Brief Report  |   January 2019
Tolerance of Rib Raising Among Hospitalized Patients: A Pilot Study
Author Notes
  • From the Departments of Graduate Medical Education (Drs Chin, Fischione, and Shilian), Internal Medicine (Drs Walter, Bejanishvili, and Wynbrandt) and Family Medicine (Dr Ratay) at University Hospitals–Richmond Medical Center in Richmond Heights, Ohio; the Department of Internal Medicine at Case Western Reserve University School of Medicine in Cleveland, Ohio (Dr Wynbrandt); and the Department of Family Medicine at Lake Erie College of Osteopathic Medicine in Erie, Pennsylvania (Dr Rowane). 
  • Financial Disclosures: None reported. 
  • Support: None reported. 
  •  *Address correspondence to Andrew J. Chin, DO, MS, MPH, University Hospitals–Richmond Medical Center, University Hospitals–Richmond Medical Center, 27155 Chardon Rd, Richmond Heights, OH 44143-1183. Email: andrew.chin@uhhospitals.org
     
Article Information
Osteopathic Manipulative Treatment / Pulmonary Disorders
Brief Report   |   January 2019
Tolerance of Rib Raising Among Hospitalized Patients: A Pilot Study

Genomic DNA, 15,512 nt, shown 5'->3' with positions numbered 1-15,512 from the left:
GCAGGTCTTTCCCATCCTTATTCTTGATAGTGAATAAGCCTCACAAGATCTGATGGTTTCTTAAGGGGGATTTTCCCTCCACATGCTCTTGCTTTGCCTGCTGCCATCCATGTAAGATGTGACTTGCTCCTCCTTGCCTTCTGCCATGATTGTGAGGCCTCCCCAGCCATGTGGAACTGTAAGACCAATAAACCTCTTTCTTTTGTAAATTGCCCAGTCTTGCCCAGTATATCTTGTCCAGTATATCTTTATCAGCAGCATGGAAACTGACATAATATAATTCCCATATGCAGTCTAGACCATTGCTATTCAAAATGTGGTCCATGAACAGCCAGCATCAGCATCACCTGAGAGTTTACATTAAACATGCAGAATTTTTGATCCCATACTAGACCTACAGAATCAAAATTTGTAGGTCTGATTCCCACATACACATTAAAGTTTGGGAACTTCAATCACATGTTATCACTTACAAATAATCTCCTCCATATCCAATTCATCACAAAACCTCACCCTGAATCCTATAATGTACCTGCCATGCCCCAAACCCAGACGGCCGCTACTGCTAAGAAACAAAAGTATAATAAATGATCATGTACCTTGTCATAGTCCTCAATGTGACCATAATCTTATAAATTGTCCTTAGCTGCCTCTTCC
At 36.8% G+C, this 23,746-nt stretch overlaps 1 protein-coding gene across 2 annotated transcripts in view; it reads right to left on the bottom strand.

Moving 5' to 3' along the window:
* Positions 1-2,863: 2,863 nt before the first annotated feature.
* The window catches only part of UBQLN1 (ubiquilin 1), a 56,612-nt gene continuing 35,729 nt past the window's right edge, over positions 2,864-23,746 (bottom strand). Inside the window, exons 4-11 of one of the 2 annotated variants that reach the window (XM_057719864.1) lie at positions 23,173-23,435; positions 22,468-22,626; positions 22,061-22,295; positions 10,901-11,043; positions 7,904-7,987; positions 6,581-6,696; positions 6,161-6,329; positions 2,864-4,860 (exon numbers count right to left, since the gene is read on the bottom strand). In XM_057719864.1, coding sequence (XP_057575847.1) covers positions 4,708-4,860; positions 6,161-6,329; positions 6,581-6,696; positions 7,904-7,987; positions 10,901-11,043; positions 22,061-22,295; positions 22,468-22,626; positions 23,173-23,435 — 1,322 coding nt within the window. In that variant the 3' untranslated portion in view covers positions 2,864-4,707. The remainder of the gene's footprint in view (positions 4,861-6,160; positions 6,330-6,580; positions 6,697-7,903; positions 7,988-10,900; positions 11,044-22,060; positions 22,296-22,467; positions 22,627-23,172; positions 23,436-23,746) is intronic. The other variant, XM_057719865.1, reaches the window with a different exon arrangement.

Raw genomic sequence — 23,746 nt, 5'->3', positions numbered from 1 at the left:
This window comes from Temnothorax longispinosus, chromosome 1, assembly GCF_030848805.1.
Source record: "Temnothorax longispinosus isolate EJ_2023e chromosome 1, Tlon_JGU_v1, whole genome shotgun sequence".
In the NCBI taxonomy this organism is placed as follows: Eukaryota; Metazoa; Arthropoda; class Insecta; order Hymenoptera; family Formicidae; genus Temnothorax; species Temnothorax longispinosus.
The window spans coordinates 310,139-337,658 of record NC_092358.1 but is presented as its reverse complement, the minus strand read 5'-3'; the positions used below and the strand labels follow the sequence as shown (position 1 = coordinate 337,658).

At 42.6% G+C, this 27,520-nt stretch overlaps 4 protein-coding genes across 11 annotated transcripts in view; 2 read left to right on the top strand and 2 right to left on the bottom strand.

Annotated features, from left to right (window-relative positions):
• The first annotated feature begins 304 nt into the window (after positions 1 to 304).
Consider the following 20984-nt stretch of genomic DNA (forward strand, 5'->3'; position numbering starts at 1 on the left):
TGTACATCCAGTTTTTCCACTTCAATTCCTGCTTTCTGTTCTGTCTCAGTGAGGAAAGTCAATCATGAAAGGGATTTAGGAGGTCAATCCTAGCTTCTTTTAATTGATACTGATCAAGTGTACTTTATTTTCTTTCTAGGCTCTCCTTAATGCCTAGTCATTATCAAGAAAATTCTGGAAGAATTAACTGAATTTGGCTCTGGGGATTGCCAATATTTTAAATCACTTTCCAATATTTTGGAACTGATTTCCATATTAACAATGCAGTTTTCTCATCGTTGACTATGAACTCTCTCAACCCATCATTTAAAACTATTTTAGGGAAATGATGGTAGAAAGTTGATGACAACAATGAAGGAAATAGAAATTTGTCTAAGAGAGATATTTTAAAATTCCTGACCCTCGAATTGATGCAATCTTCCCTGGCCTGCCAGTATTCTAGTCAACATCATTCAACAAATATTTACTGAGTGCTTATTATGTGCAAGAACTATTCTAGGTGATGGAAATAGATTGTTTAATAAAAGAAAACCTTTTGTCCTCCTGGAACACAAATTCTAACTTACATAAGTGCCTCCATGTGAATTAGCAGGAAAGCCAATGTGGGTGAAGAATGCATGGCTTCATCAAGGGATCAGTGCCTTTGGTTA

The Journal of the American Osteopathic Association, January 2019, Vol. 119, 19-23. doi:10.7556/jaoa.2019.003
The Journal of the American Osteopathic Association, January 2019, Vol. 119, 19-23. doi:10.7556/jaoa.2019.003
Web of Science® Times Cited: 1
Abstract

Context: Rib raising is an osteopathic manipulative treatment modality that can help patients with various respiratory conditions to improve their work of breathing. However, the tolerance of this technique in hospitalized patients has not been assessed in a systematic manner. We hypothesized that rib raising would be a well-tolerated treatment modality for hospitalized patients admitted for asthma, pneumonia, chronic obstructive pulmonary disease, and/or congestive heart failure.

Objective: To determine hospitalized patients’ tolerance of rib raising through a prospective pilot study.

Methods: The study included patients at University Hospitals–Richmond Medical Center and University Hospitals–Bedford Medical Center who were admitted for asthma, pneumonia, chronic obstructive pulmonary disease, and/or congestive heart failure between November 1, 2016, and October 31, 2017. Each patient was treated with rib raising, which was performed in a standardized fashion. Immediately after treatment, patients were asked to rate their tolerance of the procedure on a scale of 0 to 10, where 0 represented no discomfort and 10 represented maximum discomfort.

Results: The study population consisted of 87 hospitalized, non–intensive care unit patients. The mean tolerance score for rib raising was 1.18, and the median score was 0. The score was between 0 and 3 in 80 patients (92.0%), between 4 and 6 in 6 patients (6.9%), and between 7 and 10 in 1 patient (1.1%).

Conclusion: Rib raising was shown to be well tolerated by the majority of the patients in the study population.

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